There is no catch. We truly strongly believe Rootclaim is superior to human reasoning, so we are confident we will win. This is also evident by our track record - many Rootclaim analyses that were considered very controversial later became widely accepted when new evidence emerged.
Most people who hold a strong opposing belief prefer to assume there is some fine print that makes the challenge unwinnable, rather than considering they may simply be wrong.
Still suspicious? There's an easy test: simply apply to the challenge and make all communications public so any weaseling could be exposed.
Is the money real? Whose money is it?
Yes. The funds from our side are pledged by our founder, Saar Wilf, and both sides will put the money in escrow before the debate begins. Saar has already funded a similar challenge for The Brain Preservation Foundation. The $100,000 reward went to the first team to perfectly preserve the brain of a large mammal. The prize money was paid in full to 21st Century Medicine in 2018.
How come no one has won yet? It's easy money for any expert in the relevant field.
Not only has no one won the challenge yet, but no one has even taken it on. Some people claim they will apply, but no one does.
The reason is very simple: for each subject, there are two types of people who strongly disagree with a Rootclaim conclusion:
A few experts in the field who have studied the evidence thoroughly.
The many people who trust those experts.
The second group won't apply because they know they don't have enough knowledge to debate the issue And the experts don't apply because they know the evidence doesn't support their conclusion with as much certainty as they publicly claim. While they still believe what they claim (they are human), they also understand that they may fail to protect it under serious scrutiny.
The only person who expressed serious interest in applying for the Rootclaim challenge is Scott Alexander, a US psychiatrist and the author of the rationality blog Astral Codex Ten. After discussing the challenge with him, it became clear that he largely expected to win on a technicality, as the challenge initially required health organizations to recognise vitamin D as an effective treatment for COVID-19. Scott didn’t expect this to happen on such a short time scale, which is an assessment that we now share. Shortly after publishing our vitamin D analysis, and after discussing it with leaders in the field, we realized that there is currently little incentive for health institutions to research and adopt unprofitable treatments. It is one of the multiple systemic failures we stumbled upon in our work (others being the international scientific community’s initial reluctance to consider alternatives to the zoonotic hypothesis of the origin of COVID-19 and Western governments’ rush to blame the Syrian government for the chemical weapons attack in Ghouta in 2013).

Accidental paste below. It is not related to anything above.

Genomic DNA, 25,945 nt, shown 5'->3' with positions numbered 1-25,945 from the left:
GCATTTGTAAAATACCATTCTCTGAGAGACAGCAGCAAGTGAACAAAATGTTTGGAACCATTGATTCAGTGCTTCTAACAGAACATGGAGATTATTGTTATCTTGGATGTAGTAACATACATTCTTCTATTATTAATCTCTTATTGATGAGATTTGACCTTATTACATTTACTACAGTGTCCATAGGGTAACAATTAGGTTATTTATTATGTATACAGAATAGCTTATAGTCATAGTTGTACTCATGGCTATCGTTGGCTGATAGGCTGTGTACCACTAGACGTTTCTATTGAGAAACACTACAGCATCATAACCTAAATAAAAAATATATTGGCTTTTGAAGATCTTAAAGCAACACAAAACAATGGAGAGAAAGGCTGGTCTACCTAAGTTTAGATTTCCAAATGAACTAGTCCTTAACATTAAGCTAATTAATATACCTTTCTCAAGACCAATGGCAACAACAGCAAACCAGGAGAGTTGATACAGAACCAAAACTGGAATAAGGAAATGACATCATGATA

After a short discussion with Scott, we were willing to accommodate his request for a $10,000 challenge, as opposed to the $100,000 challenge we had advertised. However, we required it to be judged by an arbitrator, as we were not testing health institutions' ability to react to changing science, but rather vitamin D’s effectiveness as a treatment. Following the discussion, Scott felt his confidence that vitamin D is ineffective was somewhat reduced, and the probability of winning under the new terms was too low for his risk profile.
He describes his experience with us in his blog: